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Springs snips: Dornbush surprised by selection

'Acclimatization' is byword for U.S. men; Rippon sticks with quad Salchow

Richard Dornbush will try to erase the memory of his 13th-place finish at U.S. nationals.
Richard Dornbush will try to erase the memory of his 13th-place finish at U.S. nationals. (Getty Images)

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By Lynn Rutherford, special to icenetwork.com
(02/08/2012) - After missing all three jump elements in his short program at the 2012 U.S. Figure Skating Championships in San Jose, Richard Dornbush thought his season was over.

But the 2011 U.S. silver medalist, who rebounded with a fifth-place free skate and ended up placing 13th in San Jose, was chosen first alternate for the 2012 Four Continent Figure Skating Championships. Then, last Friday afternoon, he received word that U.S. champion Jeremy Abbott would skip the event to rest a sore hip. Dornbush arrived in Colorado Springs the next day.

"Definitely, it was a nice surprise," the 20-year-old said. "After the long program [in San Jose], I was looking forward to getting back home and refocusing for the next season.

"After hearing that I had been selected first alternate, it's good to know USFS still has a good amount of faith in me."

There is an element of controversy to Dornbush's selection, which was made by U.S. Figure Skating's International Committee Management Subcommittee. He was chosen ahead of skaters including Armin Mahbanoozadeh, who placed fourth in San Jose and won a bronze medal at 2010 Skate America, and Douglas Razzano, the fifth-place finisher in San Jose who won silver at 2011 Finlandia Trophy.

"I think it's definitely based off my international experience and what I've done internationally," said Dornbush, who placed ninth at the 2011 World Figure Skating Championships.

"I'm sure it was," said Tammy Gambill, who trains Dornbush in Riverside, Calif. "That was part of the criteria, the last two years' [results], and he was the top American at worlds last season. He ensured us two [world men's] spots, so I think that pulled a lot of weight. He's usually very strong."

Neither skater nor coach makes any excuses for his performance in the short program, which put him 17th in that segment.

"I would say it was a very, very, very, very bad day," Dornbush said. "It was a rough skate. Some days things go exactly perfectly and some days it is the exact opposite. But I feel strong coming in to this competition."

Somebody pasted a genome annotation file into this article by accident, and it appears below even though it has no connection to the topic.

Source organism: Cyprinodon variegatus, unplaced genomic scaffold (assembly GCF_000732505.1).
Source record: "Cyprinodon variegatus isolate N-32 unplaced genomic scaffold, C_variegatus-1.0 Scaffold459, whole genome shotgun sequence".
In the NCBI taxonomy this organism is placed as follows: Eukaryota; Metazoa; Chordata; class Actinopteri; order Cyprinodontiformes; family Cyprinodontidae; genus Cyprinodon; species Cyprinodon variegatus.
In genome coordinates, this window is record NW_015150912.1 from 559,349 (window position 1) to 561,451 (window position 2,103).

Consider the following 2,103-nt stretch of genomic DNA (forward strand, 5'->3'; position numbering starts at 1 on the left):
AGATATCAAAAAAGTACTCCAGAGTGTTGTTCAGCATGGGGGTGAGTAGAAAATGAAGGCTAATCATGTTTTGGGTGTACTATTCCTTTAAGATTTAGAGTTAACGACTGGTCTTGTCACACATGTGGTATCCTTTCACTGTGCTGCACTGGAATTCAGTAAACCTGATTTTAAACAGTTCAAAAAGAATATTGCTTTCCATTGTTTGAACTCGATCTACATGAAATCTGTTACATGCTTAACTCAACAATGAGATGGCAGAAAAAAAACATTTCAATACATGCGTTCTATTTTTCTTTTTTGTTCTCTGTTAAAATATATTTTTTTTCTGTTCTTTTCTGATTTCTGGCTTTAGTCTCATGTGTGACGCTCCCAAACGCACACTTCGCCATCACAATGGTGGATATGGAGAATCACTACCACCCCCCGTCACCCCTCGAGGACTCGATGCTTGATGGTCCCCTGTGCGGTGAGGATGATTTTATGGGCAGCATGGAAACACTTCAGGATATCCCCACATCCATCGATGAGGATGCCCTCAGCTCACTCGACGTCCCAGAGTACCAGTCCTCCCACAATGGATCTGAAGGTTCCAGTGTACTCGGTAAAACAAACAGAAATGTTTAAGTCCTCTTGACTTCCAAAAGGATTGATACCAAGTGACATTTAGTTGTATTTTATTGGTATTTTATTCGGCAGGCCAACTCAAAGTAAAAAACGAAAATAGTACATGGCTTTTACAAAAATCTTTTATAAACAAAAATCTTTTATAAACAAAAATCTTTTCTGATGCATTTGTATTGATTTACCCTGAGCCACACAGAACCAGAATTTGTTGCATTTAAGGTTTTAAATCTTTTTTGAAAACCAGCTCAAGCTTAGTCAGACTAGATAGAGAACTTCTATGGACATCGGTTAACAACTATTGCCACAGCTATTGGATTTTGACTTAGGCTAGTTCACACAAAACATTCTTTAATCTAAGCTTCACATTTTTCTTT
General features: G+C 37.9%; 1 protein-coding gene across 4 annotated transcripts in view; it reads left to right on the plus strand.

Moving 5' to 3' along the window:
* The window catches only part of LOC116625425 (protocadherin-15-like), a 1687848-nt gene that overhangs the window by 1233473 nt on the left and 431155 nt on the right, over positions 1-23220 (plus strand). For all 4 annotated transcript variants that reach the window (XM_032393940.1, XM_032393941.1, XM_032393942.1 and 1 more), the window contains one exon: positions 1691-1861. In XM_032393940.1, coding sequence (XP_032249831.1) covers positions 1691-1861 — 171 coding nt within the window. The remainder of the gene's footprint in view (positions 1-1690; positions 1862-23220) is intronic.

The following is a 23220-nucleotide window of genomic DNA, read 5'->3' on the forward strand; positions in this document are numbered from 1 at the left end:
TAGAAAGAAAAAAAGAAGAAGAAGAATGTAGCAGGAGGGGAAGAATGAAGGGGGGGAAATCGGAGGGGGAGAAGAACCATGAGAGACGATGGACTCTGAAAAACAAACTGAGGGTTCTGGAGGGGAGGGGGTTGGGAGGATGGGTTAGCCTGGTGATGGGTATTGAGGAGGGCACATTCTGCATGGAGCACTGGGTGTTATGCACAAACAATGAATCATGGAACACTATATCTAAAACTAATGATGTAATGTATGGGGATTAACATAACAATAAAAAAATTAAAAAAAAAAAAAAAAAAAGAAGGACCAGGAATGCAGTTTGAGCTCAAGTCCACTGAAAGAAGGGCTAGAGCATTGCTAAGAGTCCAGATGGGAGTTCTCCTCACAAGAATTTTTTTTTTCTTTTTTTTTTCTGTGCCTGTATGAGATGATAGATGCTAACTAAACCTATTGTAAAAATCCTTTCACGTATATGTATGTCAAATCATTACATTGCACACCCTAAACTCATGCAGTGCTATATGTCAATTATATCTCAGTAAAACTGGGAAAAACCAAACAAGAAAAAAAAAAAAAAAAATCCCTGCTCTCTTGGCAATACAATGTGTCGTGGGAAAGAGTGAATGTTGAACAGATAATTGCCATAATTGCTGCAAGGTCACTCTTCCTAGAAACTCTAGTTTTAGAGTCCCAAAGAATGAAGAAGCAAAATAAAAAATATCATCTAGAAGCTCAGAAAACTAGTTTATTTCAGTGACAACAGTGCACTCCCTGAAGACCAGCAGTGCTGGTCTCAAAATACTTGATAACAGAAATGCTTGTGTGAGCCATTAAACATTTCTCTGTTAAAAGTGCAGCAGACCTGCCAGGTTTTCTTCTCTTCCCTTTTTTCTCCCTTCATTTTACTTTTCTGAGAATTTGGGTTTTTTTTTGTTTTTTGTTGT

"It was a nightmare; you just stand there and go, 'What?,'" Gambill said. "All you can do is convince him he's OK, and it's happened before to the great skaters."

Fortunately, help was available.

"Scott Hamilton came up and talked to him, Michael Weiss came up and talked to him, Paul Wylie, they all told him the same thing: Everybody has done it," Gambill said. "It happens sometimes. It was good for him to hear he's not the only one in the world who's ever skated a bad short."

Dornbush, who landed a quad toe in his fourth-place finish at 2011 Skate America, does not plan a four-revolution jump here.

"We're looking for two clean skates, and to bring back his confidence," Gambill said.

Rippon sticks with quad Salchow

Adam Rippon, still glowing over his silver-medal finish in San Jose, is ready to improve his programs even more.

"I got here a little bit early, so I had a few days to train before competition practice," said Rippon, who arrived from Detroit on Sunday night. "It's helped because my breathing feels a lot better than when I first got here."

The 22-year-old, who trains under Yuka Sato and Jason Dungjen, said his first U.S. senior medal -- he won the junior title in 2008 -- took a weight off his shoulders.

"It's been really tough the past few years because I've known -- and people have told me -- I had the potential to be on the podium at nationals. To actually realize that is a dream come true, and it's very validating."

Rippon, who tried a quad Lutz in his programs last fall, switched to a quad Salchow in San Jose, where he doubled his attempt. It didn't hurt his results; he placed second to Abbott in the free.

He's sticking with that plan here.

"After the short program [in San Jose], I just knew I needed to do everything I could, and so I went for the Sal," he said. "As soon as I did the double, I knew I had to quickly turn the program around. I was happy I could do that.

"Here, it's another practice competition to kind of get ready for worlds, and I'm going to do the same thing."

Ross Miner, who won his second consecutive bronze medal in San Jose, won't be going to worlds, as there are only two U.S. men's spots. But the 21-year-old from Boston is still happy with his season.

"I'd love to improve on nationals," he said. "Obviously, the footwork sequence and the last spin [in the free skate] were not as good as I can do them.

"Coming in here, I feel confident; I've worked hard. I have a good opportunity to improve my ranking, a good opportunity to earn a season's best score. I would love to be going to worlds, but I understand."

Like Rippon and Dornbush, Miner arrived in Colorado Springs over the weekend, taking time to adjust to the 6,035-foot altitude.

"I stayed at the OTC [Olympic Training Center] for a few days -- it's an awesome facility -- and then moved to the hotel," he said. "I practiced for two days in the ice hall. At Champs Camp this year they talked to all of the coaches and said, 'If you can get here five days before you compete, you're golden.'"

Miner has some shows on his agenda this spring, including the annual Skating Club of Boston Ice Chips that this year celebrates SCB's 100th anniversary.

"After that, I'm excited to work on the quad Salchow for an uninterrupted period," he said. "It's something I need to have in my program. I said that this season and then sort of got side-tracked, but I know it's something I can do."